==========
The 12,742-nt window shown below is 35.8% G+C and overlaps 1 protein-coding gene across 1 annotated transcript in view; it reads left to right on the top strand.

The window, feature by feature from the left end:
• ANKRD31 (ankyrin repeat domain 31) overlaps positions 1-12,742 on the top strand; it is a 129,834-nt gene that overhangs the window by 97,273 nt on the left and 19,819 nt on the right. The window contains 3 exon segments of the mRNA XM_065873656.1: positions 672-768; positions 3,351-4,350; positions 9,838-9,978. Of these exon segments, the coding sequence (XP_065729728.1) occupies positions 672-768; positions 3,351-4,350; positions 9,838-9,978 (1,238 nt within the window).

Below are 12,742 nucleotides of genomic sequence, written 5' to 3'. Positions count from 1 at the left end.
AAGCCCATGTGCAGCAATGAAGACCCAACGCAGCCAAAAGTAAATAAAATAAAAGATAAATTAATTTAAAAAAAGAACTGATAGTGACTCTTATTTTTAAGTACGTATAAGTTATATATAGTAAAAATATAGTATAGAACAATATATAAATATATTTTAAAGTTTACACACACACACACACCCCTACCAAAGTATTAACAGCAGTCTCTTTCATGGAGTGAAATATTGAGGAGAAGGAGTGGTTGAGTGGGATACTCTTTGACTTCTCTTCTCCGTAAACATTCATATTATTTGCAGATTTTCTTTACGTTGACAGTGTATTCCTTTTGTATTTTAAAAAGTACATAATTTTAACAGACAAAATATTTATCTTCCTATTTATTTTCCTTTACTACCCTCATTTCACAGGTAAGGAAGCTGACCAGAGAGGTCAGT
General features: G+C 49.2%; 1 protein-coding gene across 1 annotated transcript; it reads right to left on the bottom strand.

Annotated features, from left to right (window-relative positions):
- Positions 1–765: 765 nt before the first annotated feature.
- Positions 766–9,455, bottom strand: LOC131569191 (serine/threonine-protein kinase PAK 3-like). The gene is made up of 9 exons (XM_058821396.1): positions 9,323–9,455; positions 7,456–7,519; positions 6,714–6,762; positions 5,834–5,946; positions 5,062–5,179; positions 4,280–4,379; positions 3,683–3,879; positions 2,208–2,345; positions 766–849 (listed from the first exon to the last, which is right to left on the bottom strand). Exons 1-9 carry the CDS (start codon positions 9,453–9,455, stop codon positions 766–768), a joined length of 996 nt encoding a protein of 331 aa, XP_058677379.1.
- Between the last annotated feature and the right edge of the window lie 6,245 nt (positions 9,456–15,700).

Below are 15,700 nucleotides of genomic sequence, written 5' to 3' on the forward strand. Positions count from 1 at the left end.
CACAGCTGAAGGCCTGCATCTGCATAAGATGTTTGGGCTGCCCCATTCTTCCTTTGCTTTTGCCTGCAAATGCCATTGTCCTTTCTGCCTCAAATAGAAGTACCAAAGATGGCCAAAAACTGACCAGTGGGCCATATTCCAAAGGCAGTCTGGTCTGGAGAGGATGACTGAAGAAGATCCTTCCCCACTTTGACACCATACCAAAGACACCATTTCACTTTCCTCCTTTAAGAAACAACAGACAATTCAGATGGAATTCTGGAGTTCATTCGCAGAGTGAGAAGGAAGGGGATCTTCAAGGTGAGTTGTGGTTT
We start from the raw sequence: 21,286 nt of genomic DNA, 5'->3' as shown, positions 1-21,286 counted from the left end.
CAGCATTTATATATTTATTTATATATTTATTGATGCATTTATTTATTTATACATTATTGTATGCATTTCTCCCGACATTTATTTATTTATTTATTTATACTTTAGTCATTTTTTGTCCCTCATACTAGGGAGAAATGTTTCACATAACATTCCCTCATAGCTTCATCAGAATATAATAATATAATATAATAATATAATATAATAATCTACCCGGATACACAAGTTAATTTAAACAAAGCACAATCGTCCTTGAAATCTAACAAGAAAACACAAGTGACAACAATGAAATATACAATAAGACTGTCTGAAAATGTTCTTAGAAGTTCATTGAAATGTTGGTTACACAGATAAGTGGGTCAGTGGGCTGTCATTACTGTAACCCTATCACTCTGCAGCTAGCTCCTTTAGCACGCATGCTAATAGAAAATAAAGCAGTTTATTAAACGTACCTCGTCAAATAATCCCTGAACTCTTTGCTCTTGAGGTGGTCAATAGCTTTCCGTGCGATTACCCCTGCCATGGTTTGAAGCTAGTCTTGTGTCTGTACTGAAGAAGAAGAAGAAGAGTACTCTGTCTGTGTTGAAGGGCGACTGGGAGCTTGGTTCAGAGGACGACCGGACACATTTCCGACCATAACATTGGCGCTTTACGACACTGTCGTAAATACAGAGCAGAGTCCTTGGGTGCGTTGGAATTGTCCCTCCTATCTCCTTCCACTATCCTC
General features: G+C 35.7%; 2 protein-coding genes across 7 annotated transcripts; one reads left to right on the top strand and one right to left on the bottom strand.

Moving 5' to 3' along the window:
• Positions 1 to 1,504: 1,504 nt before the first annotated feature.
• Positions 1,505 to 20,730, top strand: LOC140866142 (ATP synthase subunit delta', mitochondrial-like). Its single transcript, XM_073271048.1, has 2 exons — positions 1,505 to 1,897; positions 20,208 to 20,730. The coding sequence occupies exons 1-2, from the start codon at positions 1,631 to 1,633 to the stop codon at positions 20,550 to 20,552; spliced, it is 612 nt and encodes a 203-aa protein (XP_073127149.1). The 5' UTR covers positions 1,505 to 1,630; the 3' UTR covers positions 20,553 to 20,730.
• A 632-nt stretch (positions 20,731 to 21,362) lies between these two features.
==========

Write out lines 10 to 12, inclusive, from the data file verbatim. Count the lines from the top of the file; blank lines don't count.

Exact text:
- Between the last annotated feature and the right edge of the window lie 6,245 nt (positions 9,456–15,700).

Below are 15,700 nucleotides of genomic sequence, written 5' to 3' on the forward strand. Positions count from 1 at the left end.
CACAGCTGAAGGCCTGCATCTGCATAAGATGTTTGGGCTGCCCCATTCTTCCTTTGCTTTTGCCTGCAAATGCCATTGTCCTTTCTGCCTCAAATAGAAGTACCAAAGATGGCCAAAAACTGACCAGTGGGCCATATTCCAAAGGCAGTCTGGTCTGGAGAGGATGACTGAAGAAGATCCTTCCCCACTTTGACACCATACCAAAGACACCATTTCACTTTCCTCCTTTAAGAAACAACAGACAATTCAGATGGAATTCTGGAGTTCATTCGCAGAGTGAGAAGGAAGGGGATCTTCAAGGTGAGTTGTGGTTT